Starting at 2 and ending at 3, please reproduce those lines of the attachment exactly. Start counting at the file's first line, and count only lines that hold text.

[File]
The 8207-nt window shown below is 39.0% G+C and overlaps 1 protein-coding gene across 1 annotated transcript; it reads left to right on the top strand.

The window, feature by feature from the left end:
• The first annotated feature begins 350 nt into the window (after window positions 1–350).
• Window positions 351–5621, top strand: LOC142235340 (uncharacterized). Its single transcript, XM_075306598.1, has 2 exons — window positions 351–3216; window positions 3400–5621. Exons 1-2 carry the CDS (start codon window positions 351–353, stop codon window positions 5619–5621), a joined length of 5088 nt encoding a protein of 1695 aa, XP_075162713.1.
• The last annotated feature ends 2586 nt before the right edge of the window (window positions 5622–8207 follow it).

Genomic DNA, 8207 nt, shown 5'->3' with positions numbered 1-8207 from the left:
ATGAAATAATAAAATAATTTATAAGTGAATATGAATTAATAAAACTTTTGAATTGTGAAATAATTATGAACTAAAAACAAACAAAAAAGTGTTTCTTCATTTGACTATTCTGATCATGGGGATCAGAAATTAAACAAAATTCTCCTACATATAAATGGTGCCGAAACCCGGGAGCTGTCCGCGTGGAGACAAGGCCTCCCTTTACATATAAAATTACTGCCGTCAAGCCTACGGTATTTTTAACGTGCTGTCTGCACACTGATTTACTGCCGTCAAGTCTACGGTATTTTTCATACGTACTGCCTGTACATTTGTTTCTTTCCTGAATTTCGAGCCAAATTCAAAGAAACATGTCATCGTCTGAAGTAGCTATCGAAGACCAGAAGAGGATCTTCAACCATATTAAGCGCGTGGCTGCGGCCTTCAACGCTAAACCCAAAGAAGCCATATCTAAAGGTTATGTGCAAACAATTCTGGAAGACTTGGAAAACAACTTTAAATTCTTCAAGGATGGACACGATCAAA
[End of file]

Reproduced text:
The window, feature by feature from the left end:
• The first annotated feature begins 350 nt into the window (after window positions 1–350).